The anaemic pace of the government’s vaccination drive is unlikely to slow the ferocity of this second wave of the pandemic, views Thomas Abraham, Associate Professor, University of Hongkong, before remarking that it could peak by the middle of May and gradually decline. One cannot afford to ignore his warning, as there is one thing to be learned from the tragedy unfolding before the people is that unless active measures are in progress, this second wave will be followed by a third wave, and perhaps more. If we look around the world, the United States has had three distinct waves since last March, as has Brazil. The United Kingdom had a small first wave, followed by nearly four months when cases were low and the virus seemed to be disappearing. But considering India’s population, the slow pace of vaccination, inelastic vaccine supplies both in India and globally, and limited finances with State Governments which have now been given the responsibility of vaccinating the bulk of the country’s popultion, this is not going to happen quickly enough to blunt either this or future waves.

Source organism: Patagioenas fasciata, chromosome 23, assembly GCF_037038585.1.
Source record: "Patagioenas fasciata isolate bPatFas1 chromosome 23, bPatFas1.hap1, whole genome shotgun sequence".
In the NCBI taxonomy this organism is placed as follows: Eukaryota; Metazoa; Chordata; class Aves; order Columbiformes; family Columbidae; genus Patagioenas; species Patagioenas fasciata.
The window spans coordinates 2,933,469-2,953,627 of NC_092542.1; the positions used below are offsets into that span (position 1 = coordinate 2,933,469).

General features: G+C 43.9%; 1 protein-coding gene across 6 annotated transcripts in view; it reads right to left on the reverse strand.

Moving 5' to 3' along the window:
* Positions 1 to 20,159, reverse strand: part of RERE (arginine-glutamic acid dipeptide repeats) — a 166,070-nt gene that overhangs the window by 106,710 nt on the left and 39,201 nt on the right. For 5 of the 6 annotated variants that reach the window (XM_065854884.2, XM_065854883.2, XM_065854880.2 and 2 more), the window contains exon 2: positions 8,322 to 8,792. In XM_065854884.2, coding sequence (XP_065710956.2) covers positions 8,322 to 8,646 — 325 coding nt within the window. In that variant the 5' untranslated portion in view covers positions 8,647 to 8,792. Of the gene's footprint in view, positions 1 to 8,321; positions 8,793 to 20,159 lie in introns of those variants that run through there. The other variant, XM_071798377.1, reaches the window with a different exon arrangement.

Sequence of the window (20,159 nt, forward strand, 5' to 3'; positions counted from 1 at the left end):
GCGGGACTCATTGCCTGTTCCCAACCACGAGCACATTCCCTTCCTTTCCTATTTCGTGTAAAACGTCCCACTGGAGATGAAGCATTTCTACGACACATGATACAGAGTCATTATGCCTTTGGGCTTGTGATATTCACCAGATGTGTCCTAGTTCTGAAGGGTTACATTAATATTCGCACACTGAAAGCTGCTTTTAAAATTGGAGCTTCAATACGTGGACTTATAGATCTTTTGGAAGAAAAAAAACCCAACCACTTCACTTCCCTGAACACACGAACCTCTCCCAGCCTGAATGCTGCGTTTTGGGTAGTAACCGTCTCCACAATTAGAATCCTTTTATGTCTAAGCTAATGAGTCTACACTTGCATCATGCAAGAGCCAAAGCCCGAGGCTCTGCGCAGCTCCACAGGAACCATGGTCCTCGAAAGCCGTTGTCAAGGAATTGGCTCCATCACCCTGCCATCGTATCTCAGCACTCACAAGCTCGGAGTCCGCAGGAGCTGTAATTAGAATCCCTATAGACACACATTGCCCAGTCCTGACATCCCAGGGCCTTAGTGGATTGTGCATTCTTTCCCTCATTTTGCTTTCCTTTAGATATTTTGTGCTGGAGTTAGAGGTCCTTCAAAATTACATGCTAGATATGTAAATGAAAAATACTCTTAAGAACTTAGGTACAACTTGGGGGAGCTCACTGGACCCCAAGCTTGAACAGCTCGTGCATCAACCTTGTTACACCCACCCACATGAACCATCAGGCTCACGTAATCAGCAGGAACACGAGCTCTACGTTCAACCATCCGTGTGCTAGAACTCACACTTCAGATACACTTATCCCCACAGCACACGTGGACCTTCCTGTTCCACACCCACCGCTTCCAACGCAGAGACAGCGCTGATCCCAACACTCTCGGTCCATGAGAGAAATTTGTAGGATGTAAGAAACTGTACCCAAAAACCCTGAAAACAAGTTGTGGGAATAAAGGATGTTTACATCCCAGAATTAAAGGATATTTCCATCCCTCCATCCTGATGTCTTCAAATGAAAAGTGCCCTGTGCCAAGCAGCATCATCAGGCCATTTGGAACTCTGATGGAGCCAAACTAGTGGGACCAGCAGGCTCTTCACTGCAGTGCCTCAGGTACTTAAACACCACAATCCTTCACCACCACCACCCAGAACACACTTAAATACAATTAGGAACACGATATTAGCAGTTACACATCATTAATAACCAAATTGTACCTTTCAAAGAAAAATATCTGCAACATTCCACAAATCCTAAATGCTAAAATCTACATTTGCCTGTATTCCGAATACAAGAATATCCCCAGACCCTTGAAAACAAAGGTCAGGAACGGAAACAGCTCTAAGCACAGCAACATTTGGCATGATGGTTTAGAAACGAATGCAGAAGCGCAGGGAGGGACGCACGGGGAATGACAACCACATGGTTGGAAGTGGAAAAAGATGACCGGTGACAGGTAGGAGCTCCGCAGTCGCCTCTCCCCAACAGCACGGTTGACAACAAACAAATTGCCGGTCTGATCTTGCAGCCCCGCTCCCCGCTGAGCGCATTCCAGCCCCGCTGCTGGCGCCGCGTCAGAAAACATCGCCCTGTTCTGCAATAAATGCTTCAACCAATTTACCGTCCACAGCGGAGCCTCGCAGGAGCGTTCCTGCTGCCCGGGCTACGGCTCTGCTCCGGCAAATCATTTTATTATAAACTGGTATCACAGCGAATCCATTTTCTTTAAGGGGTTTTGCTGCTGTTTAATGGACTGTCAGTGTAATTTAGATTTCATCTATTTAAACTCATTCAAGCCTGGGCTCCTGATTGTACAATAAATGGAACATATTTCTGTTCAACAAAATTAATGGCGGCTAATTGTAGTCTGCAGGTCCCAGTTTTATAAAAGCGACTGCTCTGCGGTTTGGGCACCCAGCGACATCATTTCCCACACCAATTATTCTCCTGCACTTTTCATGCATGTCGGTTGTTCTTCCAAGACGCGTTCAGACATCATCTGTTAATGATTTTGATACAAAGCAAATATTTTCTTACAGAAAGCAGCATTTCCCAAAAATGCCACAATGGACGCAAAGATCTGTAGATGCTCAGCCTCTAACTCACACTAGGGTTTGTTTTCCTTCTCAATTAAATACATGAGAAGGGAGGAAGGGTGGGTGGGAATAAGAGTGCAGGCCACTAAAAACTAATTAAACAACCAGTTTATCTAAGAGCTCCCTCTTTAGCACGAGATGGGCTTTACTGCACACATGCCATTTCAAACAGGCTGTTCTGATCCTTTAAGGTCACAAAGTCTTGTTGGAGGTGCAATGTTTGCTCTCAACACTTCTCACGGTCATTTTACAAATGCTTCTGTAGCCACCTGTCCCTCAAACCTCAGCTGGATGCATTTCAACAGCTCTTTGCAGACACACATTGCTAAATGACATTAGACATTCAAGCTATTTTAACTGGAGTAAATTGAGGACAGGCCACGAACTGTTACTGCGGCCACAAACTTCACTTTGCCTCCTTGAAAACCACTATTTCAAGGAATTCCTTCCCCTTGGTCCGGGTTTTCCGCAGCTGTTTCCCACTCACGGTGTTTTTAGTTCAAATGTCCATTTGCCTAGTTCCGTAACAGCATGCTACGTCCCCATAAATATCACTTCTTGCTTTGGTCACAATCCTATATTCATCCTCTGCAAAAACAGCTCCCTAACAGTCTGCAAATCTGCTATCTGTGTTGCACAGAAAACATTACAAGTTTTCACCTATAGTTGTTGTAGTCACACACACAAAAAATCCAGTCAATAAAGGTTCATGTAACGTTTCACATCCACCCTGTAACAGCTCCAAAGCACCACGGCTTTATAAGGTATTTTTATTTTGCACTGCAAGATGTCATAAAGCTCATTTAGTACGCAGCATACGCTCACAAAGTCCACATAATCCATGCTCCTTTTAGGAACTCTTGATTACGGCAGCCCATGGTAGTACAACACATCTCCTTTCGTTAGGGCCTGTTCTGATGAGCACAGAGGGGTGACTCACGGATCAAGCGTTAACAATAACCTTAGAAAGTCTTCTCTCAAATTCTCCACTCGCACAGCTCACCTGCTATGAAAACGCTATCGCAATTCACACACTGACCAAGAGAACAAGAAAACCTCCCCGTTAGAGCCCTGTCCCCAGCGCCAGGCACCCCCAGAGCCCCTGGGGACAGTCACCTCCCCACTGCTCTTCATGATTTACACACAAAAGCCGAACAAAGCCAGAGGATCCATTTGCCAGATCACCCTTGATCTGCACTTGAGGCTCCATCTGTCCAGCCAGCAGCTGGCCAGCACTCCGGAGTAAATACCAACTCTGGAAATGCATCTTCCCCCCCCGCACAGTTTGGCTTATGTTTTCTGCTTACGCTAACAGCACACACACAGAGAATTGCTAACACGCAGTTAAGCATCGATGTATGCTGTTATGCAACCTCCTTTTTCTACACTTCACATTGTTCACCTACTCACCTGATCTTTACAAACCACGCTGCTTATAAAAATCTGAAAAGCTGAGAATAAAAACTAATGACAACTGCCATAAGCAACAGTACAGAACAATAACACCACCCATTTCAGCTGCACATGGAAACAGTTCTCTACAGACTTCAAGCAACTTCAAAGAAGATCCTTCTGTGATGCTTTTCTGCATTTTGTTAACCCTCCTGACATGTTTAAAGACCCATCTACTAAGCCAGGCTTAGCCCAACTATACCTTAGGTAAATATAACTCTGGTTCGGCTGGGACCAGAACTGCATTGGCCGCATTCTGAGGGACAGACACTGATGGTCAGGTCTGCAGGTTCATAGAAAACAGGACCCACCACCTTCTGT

The Maharashtra government has indicated that it may take a month or more before they start vaccinating this demographic. Many of the other states have promised free vaccinations but there is no clarity on when there will be a full-flooded rollout. Limitations in the domestic supply can be supplemented by states through imports. There are, however, constraints here. States are in the frontline of dealing with the current surge in Covid-19 cases and not really equipped to deal with the additional burden of contracting with overseas manufacturers. Also, the global supply siuation is tightening as the fear of virus variants is increasing the likelihood of countries resorting to booster shots, informs some economic commentators.